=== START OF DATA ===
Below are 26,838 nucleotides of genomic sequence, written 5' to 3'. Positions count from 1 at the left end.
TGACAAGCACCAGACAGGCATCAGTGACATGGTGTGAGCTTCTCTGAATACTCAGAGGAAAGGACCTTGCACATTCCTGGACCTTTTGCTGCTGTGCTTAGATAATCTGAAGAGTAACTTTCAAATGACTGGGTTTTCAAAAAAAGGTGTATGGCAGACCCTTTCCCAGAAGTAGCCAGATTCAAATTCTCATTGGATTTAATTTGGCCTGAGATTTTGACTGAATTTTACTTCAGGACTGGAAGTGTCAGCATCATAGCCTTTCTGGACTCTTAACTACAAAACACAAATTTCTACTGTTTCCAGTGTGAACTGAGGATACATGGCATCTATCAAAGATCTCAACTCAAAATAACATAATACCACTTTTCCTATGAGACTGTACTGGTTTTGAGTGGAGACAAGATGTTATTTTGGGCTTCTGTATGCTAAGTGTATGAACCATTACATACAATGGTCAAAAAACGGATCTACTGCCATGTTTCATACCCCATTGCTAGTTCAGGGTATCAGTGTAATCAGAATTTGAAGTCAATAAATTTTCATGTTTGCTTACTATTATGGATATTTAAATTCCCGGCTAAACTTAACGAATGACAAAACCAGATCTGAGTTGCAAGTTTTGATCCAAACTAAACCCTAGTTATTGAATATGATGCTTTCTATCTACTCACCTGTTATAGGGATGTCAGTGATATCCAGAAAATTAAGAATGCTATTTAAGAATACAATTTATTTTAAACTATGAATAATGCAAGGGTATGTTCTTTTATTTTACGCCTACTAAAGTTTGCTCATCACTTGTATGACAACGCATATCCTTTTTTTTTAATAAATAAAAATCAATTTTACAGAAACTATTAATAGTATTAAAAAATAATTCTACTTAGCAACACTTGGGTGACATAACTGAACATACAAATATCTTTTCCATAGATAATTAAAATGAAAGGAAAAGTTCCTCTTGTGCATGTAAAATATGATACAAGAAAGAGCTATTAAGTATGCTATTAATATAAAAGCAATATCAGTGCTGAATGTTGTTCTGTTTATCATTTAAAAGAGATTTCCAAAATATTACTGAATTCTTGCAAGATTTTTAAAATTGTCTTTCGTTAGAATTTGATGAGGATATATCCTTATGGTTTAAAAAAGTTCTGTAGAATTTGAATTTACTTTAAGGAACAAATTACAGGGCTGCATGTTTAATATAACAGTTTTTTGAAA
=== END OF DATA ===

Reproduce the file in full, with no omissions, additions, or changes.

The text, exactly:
Below are 26,838 nucleotides of genomic sequence, written 5' to 3'. Positions count from 1 at the left end.
TGACAAGCACCAGACAGGCATCAGTGACATGGTGTGAGCTTCTCTGAATACTCAGAGGAAAGGACCTTGCACATTCCTGGACCTTTTGCTGCTGTGCTTAGATAATCTGAAGAGTAACTTTCAAATGACTGGGTTTTCAAAAAAAGGTGTATGGCAGACCCTTTCCCAGAAGTAGCCAGATTCAAATTCTCATTGGATTTAATTTGGCCTGAGATTTTGACTGAATTTTACTTCAGGACTGGAAGTGTCAGCATCATAGCCTTTCTGGACTCTTAACTACAAAACACAAATTTCTACTGTTTCCAGTGTGAACTGAGGATACATGGCATCTATCAAAGATCTCAACTCAAAATAACATAATACCACTTTTCCTATGAGACTGTACTGGTTTTGAGTGGAGACAAGATGTTATTTTGGGCTTCTGTATGCTAAGTGTATGAACCATTACATACAATGGTCAAAAAACGGATCTACTGCCATGTTTCATACCCCATTGCTAGTTCAGGGTATCAGTGTAATCAGAATTTGAAGTCAATAAATTTTCATGTTTGCTTACTATTATGGATATTTAAATTCCCGGCTAAACTTAACGAATGACAAAACCAGATCTGAGTTGCAAGTTTTGATCCAAACTAAACCCTAGTTATTGAATATGATGCTTTCTATCTACTCACCTGTTATAGGGATGTCAGTGATATCCAGAAAATTAAGAATGCTATTTAAGAATACAATTTATTTTAAACTATGAATAATGCAAGGGTATGTTCTTTTATTTTACGCCTACTAAAGTTTGCTCATCACTTGTATGACAACGCATATCCTTTTTTTTTAATAAATAAAAATCAATTTTACAGAAACTATTAATAGTATTAAAAAATAATTCTACTTAGCAACACTTGGGTGACATAACTGAACATACAAATATCTTTTCCATAGATAATTAAAATGAAAGGAAAAGTTCCTCTTGTGCATGTAAAATATGATACAAGAAAGAGCTATTAAGTATGCTATTAATATAAAAGCAATATCAGTGCTGAATGTTGTTCTGTTTATCATTTAAAAGAGATTTCCAAAATATTACTGAATTCTTGCAAGATTTTTAAAATTGTCTTTCGTTAGAATTTGATGAGGATATATCCTTATGGTTTAAAAAAGTTCTGTAGAATTTGAATTTACTTTAAGGAACAAATTACAGGGCTGCATGTTTAATATAACAGTTTTTTGAAA